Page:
Tetanus is a naturally occurring bacteria that is found in the soil, Australia wide
Tetanus spores enter the body via a wound due to husbandry procedures and accidental wounds
Tetanus bacteria produces a neurotoxin that causes prolonged muscle spasms, resulting in death due to the paralysis of the breathing muscles
Sudden death is the usual result
Clostridium novyi type B
Black Disease is a naturally occurring bacteria that is found in soil and gastrointestinal system, found Australia wide
Black Disease spores enter the body after ingestion, pass through gastrointestinal wall and deposits in liver and other tissues
Black Disease occurs when the liver is damaged, which provides ideal conditions for the spores to germinate, multiply, secrete toxin and produce signs of the disease
Liver fluke larvae are a common cause for the liver damage
Sudden death is the result
BlackLeg Disease is a naturally occurring bacteria that is found in soil Australia wide
The spore is ingested by animals whilst grazing, can live in the GIT or can enter the bloodstream then lie dormant in the muscle
Bruising, trauma or wounds triggers the spores to germinate, multiply, secrete toxin and produce signs of the disease
The toxins affect local tissues with death of tissue with gaseous, gangrenous presentation and toxic death of organ tissue
Sudden death is the usual result
Malignant Oedema is a naturally occurring bacteria that is found in soil Australia wide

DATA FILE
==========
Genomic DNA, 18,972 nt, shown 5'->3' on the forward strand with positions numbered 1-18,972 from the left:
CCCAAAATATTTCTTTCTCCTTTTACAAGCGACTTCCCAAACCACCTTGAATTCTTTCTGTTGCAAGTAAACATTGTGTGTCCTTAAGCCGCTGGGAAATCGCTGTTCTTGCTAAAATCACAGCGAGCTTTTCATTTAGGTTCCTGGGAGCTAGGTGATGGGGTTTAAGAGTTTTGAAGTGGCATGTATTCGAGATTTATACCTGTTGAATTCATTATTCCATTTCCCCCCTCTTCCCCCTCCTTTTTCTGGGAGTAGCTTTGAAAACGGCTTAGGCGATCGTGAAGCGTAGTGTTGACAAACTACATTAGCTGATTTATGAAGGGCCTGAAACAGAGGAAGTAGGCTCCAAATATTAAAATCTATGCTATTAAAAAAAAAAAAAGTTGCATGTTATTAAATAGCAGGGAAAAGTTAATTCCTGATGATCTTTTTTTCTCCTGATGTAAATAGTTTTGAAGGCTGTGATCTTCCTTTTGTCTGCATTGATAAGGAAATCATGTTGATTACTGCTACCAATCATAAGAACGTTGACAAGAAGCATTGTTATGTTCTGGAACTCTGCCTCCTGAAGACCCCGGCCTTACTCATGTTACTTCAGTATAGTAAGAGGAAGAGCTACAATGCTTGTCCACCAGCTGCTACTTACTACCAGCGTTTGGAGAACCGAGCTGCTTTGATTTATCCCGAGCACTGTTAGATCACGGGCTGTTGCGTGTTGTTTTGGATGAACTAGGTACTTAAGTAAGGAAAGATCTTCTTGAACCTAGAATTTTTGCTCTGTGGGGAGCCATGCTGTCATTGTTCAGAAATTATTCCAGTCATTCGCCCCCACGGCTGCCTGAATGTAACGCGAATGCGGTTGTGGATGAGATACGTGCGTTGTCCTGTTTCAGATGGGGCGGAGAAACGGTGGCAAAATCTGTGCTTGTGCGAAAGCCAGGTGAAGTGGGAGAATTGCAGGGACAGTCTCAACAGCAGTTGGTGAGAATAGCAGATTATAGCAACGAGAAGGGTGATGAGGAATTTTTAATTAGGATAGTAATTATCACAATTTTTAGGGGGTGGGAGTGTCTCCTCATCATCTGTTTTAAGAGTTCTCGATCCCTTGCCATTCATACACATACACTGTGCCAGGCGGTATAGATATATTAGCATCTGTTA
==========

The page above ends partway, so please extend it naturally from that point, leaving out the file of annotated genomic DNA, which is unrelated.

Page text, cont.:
Malignant Oedema spores enter the body from soil contamination of open wounds
These wounds can be caused by husbandry procedures and accidental wounds include the navel of lambs, head of fighting rams and marking wounds
The spores germinates in the wounds, multiply, secrete toxins and produces signs of the disease
Sudden death is the result
Goitre (iodine deficiency)
This presents as a swollen thyroid gland which causes visible swelling, as a result of a lack of iodine in the ewe’s diet. Prevention relies on managerial precautions such as avoiding grazing pregnant livestock on at risk areas. These include sandier soil types or lush pasture at low stocking densities. Iodine dosing of ewes in the fourth and fifth months of pregnancy is another option as it can prevent goitre in lambs.
Worm egg counts
Fresh faecal samples can be taken off the ground from a representative number of lambs (preferably 15 head) and submitted for faecal worm egg counts.
By doing faecal egg counts before and at day 14 after treatment with a drench, the efficacy of the treatment can be calculated (i.e. the percent of worms killed by the drench). Only drenches with high efficacy (>95%) should be used.
Conduct worm egg counts and drench ewes at 4-6 weeks prior to lambing if necessary
Do drench tests to check which drenches are effective against the target worms on your property
Conduct a worm egg count of the ewes at Marking, this may indicate the risk to the lambs and the drench choice at weaning